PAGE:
May 26, 2023
The 98-mile-long Selway River is one of America’s most spectacularly wild, free-flowing rivers. It flows west from the Bitterroot Mountains on the Montana-Idaho border to join the Lochsa River and form the Middle Fork Clearwater. It is one of the eight original rivers protected by the Wild and Scenic Rivers Act of 1968, and much of the river lies within the Selway-Bitterroot Wilderness.
The Selway is one of the last few “untouched” rivers in America and provides important habitat for native species like westslope cutthroat trout, steelhead, bull trout, and Chinook salmon, as well as many birds and mammals. To keep the river pristine, only one rafting party may launch per day.
Just before its confluence with the Lochsa, the Selway leaves the Selway-Bitterroot Wilderness and enters the Nez Perce-Clearwater National Forests. Along this stretch, there are a few private inholdings along the river that were grandfathered in before the time of the national forests.
Recently, Western Rivers Conservancy (westernrivers.org) purchased one of the most important of these inholdings, the Selway River Ranch. The ranch is the finest example of a flat, pristine meadow on the lower Selway. The ranch includes nearly a mile of the west bank of the river, and half a mile of Elk City Creek, an important Selway tributary. The ranch could have been purchased by a new private owner and subdivided into at least four home sites, which would forever change the character of the lower Selway.
Right now, WRC is holding the ranch in trust, and working toward a grant from the Land and Water Conservation Fund to convey the ranch to the Nez Perce-Clearwater National Forest forever. Their goal is to keep the property undeveloped to protect the fish and wildlife habitat and to help maintain the untamed character of Idaho’s Wild and Scenic Selway River.
Rare Element Exploration Proposed in Montana's Bitterroot Drainage
A Utah-based mining company has announced plans for exploratory drilling on its property on Sheep Creek in the Bitterroot River watershed south of Painted Rocks Reservoir in Montana (not to be confused with the proposed Sheep Creek copper mine in Montana’s Smith River drainage). The property reportedly boasts the highest total rare-earth oxides among all rare-earth deposits in the United States–upwards of 10 percent total.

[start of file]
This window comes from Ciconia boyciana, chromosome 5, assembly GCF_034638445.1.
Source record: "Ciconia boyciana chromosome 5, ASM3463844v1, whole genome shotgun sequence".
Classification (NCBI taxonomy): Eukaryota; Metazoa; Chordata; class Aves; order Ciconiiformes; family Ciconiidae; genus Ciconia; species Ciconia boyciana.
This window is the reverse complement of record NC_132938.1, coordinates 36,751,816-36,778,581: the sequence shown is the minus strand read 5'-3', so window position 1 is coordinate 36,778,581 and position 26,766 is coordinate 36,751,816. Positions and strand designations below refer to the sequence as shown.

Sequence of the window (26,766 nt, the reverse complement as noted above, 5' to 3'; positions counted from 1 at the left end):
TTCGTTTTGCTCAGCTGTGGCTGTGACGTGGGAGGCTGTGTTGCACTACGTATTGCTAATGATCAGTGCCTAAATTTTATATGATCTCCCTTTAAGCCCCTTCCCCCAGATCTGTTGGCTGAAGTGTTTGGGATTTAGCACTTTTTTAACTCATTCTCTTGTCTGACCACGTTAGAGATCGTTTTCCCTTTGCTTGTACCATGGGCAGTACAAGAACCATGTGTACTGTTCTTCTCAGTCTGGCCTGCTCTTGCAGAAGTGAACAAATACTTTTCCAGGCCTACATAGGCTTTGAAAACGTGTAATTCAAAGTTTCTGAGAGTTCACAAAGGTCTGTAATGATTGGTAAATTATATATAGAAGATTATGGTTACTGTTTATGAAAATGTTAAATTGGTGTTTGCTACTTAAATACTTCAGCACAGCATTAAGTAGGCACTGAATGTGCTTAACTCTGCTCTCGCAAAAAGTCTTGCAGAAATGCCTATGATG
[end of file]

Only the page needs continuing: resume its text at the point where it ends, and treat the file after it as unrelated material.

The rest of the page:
“We have confirmed that Sheep Creek is the highest-grade rare-earth deposit in the United States, with a multibillion-dollar resource value,” Jim Hedrick, US Critical Materials President, and former rare-earth Commodity Specialist at the U.S. Geological Survey, recently stated.
But Bitterroot River advocates are skeptical that this can be done safely.
“If it goes in it will ruin our valley, period,” former Stevensville fly-shop owner Chuck Stranahan said. “As aquifers are disrupted and waterborne contaminants seep laterally through disturbed layers of folded bedrock, the long-term effects are inevitable; the time frame, however, is uncertain.”
Rare-earth metals are used in computer memory, electric vehicle batteries, cell phones, catalytic converters, magnets, fluorescent lighting, and more. Demand for these minerals is likely to rise dramatically in the coming years.
“I intend to take it to U.S. Rep Matt Rosendale,” Stranahan added. “If we’re going to put a finger in the bureaucratic air, it may as well be a big breeze. It may take national pressure to get this monstrosity put down. If I can get a few prominent locals to write a sheaf of letters to Rosendale we might have some impact.”
Anglers and advocates are encouraged to attend a program entitled “Rare Element Mining–What it Means for the Bitterroot” at 6:30 pm at Stevensville’s North Valley Public Library on June 1.
Click here to send a message to Montana Rep. Matt Rosendale.
More information is available here.
Montana FWP Seeking Comments on Several Fishing-Related Proposals
In a bid to safeguard a significant area of fish and wildlife habitat in central Montana, Montana Fish, Wildlife & Parks (FWP) has announced plans to prepare a draft Environmental Assessment (EA) for a perpetual conservation easement on Big Spring Creek. The proposed conservation easement, spanning approximately 2,322 acres near Lewistown, aims to protect and enhance the unique natural resources found in the area while improving public access.